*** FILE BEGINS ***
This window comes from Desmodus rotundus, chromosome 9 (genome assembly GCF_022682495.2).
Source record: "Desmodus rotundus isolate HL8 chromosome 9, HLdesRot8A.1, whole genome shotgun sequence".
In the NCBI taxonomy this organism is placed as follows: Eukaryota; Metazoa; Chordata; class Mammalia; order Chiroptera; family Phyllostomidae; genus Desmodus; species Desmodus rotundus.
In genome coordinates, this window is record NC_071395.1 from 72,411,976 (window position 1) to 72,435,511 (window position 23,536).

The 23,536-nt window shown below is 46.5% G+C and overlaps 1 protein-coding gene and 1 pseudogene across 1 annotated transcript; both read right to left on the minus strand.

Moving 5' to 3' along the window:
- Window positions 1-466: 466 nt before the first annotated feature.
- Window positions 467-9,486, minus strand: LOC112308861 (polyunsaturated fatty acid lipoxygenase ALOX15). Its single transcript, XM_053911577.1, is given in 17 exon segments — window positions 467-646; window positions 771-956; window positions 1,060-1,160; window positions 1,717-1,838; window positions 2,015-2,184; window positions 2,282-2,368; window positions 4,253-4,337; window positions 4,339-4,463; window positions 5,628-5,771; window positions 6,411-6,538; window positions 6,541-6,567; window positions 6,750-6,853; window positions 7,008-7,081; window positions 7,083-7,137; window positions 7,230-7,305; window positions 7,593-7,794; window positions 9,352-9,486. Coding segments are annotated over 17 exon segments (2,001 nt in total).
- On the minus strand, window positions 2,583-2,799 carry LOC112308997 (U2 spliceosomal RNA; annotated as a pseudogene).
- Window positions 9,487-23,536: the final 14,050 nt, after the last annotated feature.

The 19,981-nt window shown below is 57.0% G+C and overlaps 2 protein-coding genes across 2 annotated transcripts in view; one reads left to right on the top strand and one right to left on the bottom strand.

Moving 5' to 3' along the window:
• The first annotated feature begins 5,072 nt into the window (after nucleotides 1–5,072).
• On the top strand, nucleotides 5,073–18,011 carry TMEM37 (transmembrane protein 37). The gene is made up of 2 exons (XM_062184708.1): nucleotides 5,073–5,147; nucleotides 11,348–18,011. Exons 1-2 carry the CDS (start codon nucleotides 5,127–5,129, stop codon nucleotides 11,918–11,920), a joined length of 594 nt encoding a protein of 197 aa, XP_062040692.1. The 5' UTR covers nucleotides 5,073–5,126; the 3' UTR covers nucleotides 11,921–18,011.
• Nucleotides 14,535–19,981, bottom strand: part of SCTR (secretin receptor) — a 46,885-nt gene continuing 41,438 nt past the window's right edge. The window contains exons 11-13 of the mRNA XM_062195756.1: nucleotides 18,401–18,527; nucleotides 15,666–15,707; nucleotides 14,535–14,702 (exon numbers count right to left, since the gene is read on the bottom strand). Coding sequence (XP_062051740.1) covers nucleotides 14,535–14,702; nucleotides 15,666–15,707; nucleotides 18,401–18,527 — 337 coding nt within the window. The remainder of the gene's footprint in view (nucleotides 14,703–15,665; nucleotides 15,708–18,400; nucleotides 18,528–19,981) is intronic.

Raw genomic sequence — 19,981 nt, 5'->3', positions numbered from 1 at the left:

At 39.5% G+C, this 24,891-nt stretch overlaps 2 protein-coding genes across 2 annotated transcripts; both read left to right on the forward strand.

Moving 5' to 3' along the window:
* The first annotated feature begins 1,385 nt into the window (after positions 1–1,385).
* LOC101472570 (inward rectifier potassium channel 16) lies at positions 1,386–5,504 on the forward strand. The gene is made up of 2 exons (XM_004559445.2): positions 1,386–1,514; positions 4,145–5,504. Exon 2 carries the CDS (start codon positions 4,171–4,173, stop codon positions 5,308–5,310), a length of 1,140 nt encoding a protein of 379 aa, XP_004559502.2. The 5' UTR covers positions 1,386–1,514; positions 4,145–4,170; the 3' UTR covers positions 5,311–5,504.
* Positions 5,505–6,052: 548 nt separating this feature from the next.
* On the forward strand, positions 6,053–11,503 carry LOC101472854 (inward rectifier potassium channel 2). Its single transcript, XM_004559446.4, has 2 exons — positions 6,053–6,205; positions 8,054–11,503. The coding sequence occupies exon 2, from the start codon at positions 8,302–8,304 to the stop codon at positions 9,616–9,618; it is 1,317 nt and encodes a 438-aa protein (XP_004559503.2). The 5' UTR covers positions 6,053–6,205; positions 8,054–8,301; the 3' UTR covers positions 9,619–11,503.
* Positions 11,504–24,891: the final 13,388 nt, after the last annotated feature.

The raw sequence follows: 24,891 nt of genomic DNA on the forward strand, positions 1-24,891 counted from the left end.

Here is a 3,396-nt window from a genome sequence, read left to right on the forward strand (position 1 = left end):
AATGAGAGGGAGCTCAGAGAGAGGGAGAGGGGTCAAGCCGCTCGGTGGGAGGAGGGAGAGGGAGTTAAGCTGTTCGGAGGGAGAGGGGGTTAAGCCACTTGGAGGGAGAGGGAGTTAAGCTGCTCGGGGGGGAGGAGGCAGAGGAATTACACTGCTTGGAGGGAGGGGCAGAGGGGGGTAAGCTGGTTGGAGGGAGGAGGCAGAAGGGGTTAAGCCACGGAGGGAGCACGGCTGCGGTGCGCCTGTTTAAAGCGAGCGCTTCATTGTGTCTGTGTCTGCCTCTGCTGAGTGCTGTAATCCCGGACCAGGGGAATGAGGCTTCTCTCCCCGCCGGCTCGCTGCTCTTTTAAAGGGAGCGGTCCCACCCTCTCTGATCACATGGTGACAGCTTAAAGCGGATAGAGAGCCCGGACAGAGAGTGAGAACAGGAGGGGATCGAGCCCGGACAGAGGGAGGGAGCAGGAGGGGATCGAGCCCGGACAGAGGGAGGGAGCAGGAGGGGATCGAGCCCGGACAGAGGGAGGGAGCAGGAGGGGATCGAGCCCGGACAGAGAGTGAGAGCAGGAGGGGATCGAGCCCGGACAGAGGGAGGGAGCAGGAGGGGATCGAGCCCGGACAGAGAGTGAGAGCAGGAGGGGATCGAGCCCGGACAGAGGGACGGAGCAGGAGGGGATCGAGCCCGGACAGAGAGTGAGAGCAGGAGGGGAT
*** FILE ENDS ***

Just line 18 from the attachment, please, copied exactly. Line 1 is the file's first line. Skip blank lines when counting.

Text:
Moving 5' to 3' along the window: